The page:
Eluxadoline benefits patients with irritable bowel syndrome with diarrhea in a phase 2 study

Gastroenterology. 2013 Aug;145(2):329-38.e1. doi: 10.1053/j.gastro.2013.04.006. Epub 2013 Apr 9.


Background & aims: Simultaneous agonism of the μ-opioid receptor and antagonism of the δ-opioid receptor can reduce abdominal pain and diarrhea in patients with irritable bowel syndrome with diarrhea (IBS-D) without constipating side effects. We evaluated the efficacy and safety of a minimally absorbed, μ-opioid receptor agonist and δ-opioid receptor antagonist (eluxadoline) in a phase 2 study in patients with IBS-D.

Methods: We randomly assigned 807 patients to groups that received oral placebo twice daily or 5, 25, 100, or 200 mg oral eluxadoline for 12 weeks. The primary end point was clinical response at week 4, defined by a mean reduction in daily pain score from baseline of ≥ 30%, and of at least 2 points on 0-10 scale, as well as a stool consistency score of 3 or 4 on the Bristol Stool Scale (1-7) for at least 66% of daily diary entries during that week.

Results: Significantly more patients receiving 25 mg (12.0%) or 200 mg (13.8%) eluxadoline met the primary end point of clinical response than patients given placebo (5.7%; P < .05). Patients receiving eluxadoline at 100 mg and 200 mg also had greater improvements in bowel movement frequency and urgency, global symptoms, quality of life, and adequate relief assessments (P < .05). Additionally, patients receiving 100 mg (28.0%) or 200 mg (28.5%) eluxadoline were significantly more likely than those receiving placebo (13.8%; P < .005) to meet the US Food and Drug Administration response end point during the full 12 weeks of the study. Eluxadoline was well tolerated with a low incidence of constipation.

Conclusions: In a phase 2 study of the mixed μ-opioid receptor agonist/δ-opioid receptor antagonist eluxadoline vs placebo in patients with IBS-D, patients given eluxadoline were significantly more likely to be clinical responders, based on a composite of improvement in abdominal pain and stool consistency. Further study of eluxadoline is warranted to assess its potential as a treatment for IBS-D.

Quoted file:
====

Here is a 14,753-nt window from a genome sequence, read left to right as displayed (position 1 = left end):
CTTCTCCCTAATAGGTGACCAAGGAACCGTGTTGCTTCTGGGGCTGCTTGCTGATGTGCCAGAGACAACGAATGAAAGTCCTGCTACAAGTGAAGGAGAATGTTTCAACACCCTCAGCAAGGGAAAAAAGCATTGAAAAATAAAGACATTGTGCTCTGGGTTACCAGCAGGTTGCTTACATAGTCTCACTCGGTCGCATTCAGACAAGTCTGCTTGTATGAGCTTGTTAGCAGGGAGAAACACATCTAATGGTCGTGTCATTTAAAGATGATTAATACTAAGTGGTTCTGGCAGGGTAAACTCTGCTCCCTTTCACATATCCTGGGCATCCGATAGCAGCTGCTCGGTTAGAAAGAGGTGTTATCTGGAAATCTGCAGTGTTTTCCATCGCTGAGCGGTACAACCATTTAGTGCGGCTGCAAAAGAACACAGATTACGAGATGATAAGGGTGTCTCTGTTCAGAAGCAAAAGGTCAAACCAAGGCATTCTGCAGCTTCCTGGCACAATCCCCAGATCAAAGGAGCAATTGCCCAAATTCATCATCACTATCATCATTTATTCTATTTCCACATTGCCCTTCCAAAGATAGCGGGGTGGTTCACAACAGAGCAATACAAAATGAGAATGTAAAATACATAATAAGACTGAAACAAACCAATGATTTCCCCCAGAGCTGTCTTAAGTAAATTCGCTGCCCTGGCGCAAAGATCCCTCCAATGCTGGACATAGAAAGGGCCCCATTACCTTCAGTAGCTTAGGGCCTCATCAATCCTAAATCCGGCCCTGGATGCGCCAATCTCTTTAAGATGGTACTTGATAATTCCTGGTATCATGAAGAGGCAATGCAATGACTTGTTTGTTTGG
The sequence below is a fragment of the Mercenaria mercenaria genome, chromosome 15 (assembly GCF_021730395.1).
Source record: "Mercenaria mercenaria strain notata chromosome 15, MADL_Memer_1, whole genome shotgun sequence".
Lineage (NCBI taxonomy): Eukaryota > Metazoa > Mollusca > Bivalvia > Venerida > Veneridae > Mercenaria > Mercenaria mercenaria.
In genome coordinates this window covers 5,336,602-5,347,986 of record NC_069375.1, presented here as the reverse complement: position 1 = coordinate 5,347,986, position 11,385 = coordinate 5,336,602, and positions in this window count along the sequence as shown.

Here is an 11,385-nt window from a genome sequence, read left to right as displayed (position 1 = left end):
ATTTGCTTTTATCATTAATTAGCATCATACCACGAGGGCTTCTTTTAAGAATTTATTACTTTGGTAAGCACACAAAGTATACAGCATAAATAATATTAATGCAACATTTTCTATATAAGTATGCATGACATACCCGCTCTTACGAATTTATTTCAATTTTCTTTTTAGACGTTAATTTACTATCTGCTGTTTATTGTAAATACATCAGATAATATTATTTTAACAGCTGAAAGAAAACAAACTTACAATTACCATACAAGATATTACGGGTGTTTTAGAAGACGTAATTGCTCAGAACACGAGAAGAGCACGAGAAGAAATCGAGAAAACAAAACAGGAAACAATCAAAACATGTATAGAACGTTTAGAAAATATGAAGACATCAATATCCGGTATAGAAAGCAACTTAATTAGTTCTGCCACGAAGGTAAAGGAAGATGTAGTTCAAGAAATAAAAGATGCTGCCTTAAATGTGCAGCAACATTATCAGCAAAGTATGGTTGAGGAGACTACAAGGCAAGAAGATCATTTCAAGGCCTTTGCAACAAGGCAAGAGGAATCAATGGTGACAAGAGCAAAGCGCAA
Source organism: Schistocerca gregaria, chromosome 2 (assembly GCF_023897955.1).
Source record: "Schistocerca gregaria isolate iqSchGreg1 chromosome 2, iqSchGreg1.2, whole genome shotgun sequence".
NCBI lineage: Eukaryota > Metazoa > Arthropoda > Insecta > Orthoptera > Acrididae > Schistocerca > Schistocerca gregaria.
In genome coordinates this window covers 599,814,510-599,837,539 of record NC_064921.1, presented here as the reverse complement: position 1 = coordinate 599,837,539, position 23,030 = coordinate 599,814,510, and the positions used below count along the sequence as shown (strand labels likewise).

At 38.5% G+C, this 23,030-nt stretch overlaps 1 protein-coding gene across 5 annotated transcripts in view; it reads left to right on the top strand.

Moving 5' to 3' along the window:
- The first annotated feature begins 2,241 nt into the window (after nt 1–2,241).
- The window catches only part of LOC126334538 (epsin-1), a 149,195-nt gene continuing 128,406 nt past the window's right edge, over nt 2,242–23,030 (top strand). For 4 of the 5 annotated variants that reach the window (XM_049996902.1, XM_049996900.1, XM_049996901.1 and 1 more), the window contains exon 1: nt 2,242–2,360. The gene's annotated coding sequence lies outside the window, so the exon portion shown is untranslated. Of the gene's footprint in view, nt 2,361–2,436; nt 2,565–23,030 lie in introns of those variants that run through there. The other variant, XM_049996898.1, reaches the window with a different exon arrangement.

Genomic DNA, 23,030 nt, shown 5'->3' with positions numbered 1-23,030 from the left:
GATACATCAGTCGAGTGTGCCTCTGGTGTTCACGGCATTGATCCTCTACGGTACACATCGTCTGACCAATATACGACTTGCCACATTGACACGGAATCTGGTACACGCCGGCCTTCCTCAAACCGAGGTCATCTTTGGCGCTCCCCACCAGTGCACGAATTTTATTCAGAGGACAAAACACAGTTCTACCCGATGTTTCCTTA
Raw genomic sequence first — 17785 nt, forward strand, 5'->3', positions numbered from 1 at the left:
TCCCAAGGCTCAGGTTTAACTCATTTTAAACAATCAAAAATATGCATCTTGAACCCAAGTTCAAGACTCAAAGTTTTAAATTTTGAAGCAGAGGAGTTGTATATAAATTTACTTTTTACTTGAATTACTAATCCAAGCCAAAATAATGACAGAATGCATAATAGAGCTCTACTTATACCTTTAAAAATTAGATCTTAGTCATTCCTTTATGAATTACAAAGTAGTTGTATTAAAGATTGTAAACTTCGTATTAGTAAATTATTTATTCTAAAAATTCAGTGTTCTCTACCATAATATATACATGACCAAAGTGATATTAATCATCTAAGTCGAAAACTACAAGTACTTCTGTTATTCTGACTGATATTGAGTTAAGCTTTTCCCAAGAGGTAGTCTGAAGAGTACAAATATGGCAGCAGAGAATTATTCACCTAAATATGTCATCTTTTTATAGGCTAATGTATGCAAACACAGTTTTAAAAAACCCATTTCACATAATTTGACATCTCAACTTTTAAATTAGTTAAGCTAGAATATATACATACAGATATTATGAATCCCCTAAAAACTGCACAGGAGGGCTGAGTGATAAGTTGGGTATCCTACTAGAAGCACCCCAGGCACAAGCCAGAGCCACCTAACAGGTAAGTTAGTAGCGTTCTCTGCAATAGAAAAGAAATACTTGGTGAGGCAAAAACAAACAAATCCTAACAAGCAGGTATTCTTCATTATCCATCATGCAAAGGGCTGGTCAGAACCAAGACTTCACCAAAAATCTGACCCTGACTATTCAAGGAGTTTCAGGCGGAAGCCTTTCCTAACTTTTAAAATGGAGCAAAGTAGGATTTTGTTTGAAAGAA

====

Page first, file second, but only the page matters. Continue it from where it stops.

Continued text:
Trial registration: ClinicalTrials.gov NCT01130272.

Keywords: Clinical Trial; DOR; Drug; EQ-5D; EuroQoL-5 Dimension; FDA; Functional Bowel Disorders; GLMM; IBS; IBS-D; IBS-QOL; IBS-Quality of Life; IBS-SSS; IBS-Symptom Severity Score; IVRS; MOR; Transit; US Food and Drug Administration; WAP; generalized linear mixed effects model; interactive voice response system; irritable bowel syndrome; irritable bowel syndrome with diarrhea; worst abdominal pain; δ opioid receptor; μ opioid receptor.

Publication types

  • Clinical Trial, Phase II
  • Multicenter Study
  • Randomized Controlled Trial
  • Research Support, Non-U.S. Gov't

MeSH terms

  • Adult
  • Diarrhea / complications
  • Diarrhea / drug therapy*
  • Female
  • Gastrointestinal Agents / therapeutic use*
  • Humans
  • Imidazoles / therapeutic use*
  • Irritable Bowel Syndrome / complications
  • Irritable Bowel Syndrome / drug therapy*
  • Male
  • Middle Aged
  • Phenylalanine / analogs & derivatives*
  • Phenylalanine / therapeutic use
  • Receptors, Opioid, delta / antagonists & inhibitors*
  • Receptors, Opioid, mu / agonists*
  • Treatment Outcome


  • Gastrointestinal Agents
  • Imidazoles
  • Receptors, Opioid, delta
  • Receptors, Opioid, mu
  • eluxadoline
  • Phenylalanine

Associated data

  • ClinicalTrials.gov/NCT01130272